A Quickie Divorce? Not So Quick.

Everyone has heard of the quickie wedding or the shotgun wedding, but what about a quickie divorce? Even with the enactment of no-fault divorce in every state, many no-fault statutes still require a period of separation or attestation to a period of breakdown. New York’s no-fault statute DRL§170(7) states “The relationship between husband and wife has broken down irretrievably for a period of at least six months, provided that one party has so stated under oath.” Conversely, to get married in New York, a person must wait 24 hours between the issuance of a marriage license and the solemnization of marriage. Thus, to enter into the institution of marriage you need to only wait one day whereas to get out of the institution of marriage and obtain a divorce you need to have a six month breakdown.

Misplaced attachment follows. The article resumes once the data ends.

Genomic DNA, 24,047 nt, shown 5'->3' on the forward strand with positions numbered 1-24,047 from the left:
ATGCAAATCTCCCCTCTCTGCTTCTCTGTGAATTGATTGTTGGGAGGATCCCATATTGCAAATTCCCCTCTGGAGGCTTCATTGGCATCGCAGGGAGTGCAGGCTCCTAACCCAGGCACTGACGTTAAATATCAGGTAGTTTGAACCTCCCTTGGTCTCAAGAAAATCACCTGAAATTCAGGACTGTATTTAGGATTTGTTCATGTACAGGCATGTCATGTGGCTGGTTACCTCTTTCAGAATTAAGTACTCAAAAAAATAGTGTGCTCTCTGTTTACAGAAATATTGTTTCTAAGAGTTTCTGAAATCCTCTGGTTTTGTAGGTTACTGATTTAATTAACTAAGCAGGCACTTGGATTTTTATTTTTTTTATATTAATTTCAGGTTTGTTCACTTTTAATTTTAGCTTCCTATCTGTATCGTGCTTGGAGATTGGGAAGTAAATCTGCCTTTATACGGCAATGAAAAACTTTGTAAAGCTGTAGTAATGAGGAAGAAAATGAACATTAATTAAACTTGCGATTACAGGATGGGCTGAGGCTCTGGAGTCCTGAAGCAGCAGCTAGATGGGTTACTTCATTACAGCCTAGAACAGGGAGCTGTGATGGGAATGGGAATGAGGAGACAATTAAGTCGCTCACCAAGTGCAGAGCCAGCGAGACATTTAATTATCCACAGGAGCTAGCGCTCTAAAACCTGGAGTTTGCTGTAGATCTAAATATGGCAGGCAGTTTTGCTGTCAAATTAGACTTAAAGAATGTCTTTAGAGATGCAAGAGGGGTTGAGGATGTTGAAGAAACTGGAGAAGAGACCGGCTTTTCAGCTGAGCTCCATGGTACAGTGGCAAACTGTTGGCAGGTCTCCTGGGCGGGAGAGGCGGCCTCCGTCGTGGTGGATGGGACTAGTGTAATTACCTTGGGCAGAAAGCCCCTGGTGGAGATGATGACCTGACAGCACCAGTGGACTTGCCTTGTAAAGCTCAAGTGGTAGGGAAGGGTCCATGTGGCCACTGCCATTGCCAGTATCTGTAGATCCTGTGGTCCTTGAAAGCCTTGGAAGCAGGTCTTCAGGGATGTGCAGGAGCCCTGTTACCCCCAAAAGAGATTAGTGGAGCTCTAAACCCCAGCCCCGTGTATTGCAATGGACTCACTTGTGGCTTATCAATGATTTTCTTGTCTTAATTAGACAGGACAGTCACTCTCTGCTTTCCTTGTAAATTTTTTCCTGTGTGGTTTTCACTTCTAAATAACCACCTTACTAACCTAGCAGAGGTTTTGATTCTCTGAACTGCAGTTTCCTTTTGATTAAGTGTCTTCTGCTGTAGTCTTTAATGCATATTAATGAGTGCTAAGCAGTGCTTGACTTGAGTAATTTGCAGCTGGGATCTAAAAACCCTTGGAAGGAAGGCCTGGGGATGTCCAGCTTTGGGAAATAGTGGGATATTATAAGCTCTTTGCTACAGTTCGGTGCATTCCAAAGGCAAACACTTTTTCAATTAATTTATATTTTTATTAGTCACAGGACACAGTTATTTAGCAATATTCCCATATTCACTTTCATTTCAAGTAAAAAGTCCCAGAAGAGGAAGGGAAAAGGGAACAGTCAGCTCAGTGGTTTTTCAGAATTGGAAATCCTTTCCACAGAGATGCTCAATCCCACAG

These two notions bring up interesting problems. For example, what if someone enters into a marriage and two months later determines that was a mistake and wants to get divorced? Or what about the young couple who fall in love and elope in Las Vegas, only to realize a month later it was a mistake? If annulment is not an option, what option is available? When you have been married less than six months how do you attest that your marriage has been broken down irretrievably for at least six months? A couple could easily spend more time trying to get out of a marriage and get a divorce then the amount of time they were actually (happily) married. A tactic many divorce attorneys use is to start the divorce proceedings and then draw them out so by the time the paperwork becomes final it has been six months. However, doesn’t that seem contrary to what most parties want out of a divorce? Parties to a divorce want an ending, they want to wrap up their relationship and move on. What they do not want is to be dragged through a long court procedure.

Is it right that it seems harder to get a divorce than it is to get married in the first place?